The inaugural Princeton Phonology Forum (PɸF 2019) will be held on April 5 and 6, 2019.
PɸF 2019 will run parallel with the second meeting of the Princeton Symposium on Syntactic Theory (PSST).
The theme for PɸF 2019 is “the representation of gradience in phonology”. Representations are a crucial component of phonological theory. Most of the representations that we use today (segments, features, Autosegmental representations, etc.) were developed before the advent of Optimality Theory, which temporarily switched the focus of the discipline from representations to grammatical architecture and computation.
Several recent independent research programs seem to show that the trend may be changing. Common to all is the idea that phonology needs richer representations than traditionally assumed. These must include various properties often not considered to fall within the purview of phonology, such as:
- Phonetic details (e.g. subphonemic perceptual and/or articulatory properties of segments, phonotactic contextual effect
- Morphological information (e.g. root vs. affix position)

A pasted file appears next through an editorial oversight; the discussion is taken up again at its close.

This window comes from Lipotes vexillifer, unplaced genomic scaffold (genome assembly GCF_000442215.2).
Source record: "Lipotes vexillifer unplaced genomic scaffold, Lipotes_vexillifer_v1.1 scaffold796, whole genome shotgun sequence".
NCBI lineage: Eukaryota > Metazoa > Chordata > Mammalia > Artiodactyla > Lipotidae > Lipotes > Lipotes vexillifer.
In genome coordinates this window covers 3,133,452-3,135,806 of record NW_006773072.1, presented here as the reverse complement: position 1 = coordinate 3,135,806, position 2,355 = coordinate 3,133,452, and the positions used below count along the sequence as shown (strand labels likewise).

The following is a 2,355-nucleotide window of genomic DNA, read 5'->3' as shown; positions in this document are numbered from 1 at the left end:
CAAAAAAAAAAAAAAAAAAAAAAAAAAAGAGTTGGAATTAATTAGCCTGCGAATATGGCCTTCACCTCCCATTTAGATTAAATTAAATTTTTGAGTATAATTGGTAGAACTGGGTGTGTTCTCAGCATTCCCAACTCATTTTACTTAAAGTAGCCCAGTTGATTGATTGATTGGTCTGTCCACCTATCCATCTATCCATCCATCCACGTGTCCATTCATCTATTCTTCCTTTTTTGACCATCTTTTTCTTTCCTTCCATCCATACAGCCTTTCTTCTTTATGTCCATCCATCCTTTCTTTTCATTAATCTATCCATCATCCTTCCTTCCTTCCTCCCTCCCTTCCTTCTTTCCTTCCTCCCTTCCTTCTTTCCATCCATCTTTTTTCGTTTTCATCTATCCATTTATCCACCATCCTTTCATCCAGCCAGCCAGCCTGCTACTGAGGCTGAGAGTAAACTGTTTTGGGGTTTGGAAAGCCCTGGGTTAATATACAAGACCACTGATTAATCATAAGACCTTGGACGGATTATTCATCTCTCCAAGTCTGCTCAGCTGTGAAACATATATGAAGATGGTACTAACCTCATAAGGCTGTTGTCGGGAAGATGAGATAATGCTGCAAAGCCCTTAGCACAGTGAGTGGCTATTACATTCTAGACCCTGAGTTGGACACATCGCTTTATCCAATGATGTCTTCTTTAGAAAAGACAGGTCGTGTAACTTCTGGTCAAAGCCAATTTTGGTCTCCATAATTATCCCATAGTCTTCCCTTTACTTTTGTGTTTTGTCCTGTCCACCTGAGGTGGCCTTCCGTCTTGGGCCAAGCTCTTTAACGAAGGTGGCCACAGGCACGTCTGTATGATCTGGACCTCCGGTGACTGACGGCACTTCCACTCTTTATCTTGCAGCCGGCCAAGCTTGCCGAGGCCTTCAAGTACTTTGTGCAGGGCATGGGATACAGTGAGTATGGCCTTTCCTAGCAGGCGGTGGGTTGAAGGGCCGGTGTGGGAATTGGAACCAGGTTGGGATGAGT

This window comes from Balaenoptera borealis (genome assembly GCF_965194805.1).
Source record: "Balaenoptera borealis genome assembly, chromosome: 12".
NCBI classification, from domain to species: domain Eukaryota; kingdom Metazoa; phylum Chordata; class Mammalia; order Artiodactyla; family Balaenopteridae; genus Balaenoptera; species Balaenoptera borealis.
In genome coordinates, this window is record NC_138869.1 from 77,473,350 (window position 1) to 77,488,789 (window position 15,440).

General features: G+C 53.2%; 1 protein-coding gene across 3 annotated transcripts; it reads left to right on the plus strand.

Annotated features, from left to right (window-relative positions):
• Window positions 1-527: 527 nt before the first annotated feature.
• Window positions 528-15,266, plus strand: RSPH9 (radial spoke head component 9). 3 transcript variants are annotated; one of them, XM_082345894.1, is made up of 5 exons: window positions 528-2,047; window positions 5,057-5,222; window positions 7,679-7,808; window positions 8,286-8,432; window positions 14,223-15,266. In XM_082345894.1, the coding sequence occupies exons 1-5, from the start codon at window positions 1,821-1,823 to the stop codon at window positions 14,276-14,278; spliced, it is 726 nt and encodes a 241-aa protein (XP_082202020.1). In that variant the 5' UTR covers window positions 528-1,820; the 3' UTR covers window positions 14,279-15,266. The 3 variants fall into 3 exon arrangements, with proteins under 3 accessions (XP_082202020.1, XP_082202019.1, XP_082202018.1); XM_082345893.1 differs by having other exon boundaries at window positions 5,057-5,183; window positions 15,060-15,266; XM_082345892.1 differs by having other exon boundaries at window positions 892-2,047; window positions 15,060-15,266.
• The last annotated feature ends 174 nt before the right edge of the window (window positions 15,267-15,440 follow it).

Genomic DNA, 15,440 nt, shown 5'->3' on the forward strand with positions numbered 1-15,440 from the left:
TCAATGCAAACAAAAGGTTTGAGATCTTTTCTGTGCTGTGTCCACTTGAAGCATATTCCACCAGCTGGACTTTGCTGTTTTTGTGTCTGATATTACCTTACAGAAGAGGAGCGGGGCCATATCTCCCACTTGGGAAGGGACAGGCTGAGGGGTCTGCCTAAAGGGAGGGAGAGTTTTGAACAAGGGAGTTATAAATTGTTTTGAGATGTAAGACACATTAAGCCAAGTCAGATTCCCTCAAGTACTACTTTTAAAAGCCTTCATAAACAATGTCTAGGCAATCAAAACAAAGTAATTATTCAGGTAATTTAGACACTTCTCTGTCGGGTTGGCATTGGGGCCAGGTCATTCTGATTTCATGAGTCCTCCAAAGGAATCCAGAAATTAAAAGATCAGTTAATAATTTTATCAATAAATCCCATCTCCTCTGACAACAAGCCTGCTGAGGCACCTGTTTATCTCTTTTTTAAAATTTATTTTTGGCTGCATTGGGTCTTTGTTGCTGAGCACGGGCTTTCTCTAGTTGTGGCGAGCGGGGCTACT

- Strength of phonological activity (e.g. identical segments or features differing in whether/how often they trigger or undergo certain phonological processes)
- Frequency, predictability (of lexical items in discourse, of phonemes in the lexicon, etc.)
This workshop is meant to foster discussion about the question of phonological gradience and its representation, around two central questions: what are the possible sources of gradience in phonology? What kinds of representations (if any) do we need to account for phonological gradience?
On Friday April 5, the workshop will run from 1:30pm to 6pm, and on Saturday April 6, 9am to 5pm. On Saturday evening, all attendees are invited to join us for refreshments following the workshop.
PɸF 2019 Speakers
Sharon Inkelas (UC Berkeley)
John Kingston (University of Massachusetts, Amherst)
Florian Lionnet (Princeton University)
Scott Moisik (Nanyang Technological university, Singapore)
Claire Moore-Cantwell (Simon Fraser University)
Anne Pycha (University of Wisconsin, Milwaukee)
Stephanie S Shih & Hayeun Jang (University of Southern California)
Caitlin Smith (University of North Carolina at Chapel Hill)
Paul Smolensky, Matthew Goldrick & Eric Rosen (Johns Hopkins University & Microsoft Research AI)
Sam Tilsen (Cornell University)
Rachel Walker (University of Southern California)
Eva Zimmermann (Leipzig University)
Registration is free. We ask those planning to attend to register by March 20, 2019 at the link below.
Email address: florian[dot]firstname.lastname@example.org
Organizer: Florian Lionnet (Linguistics)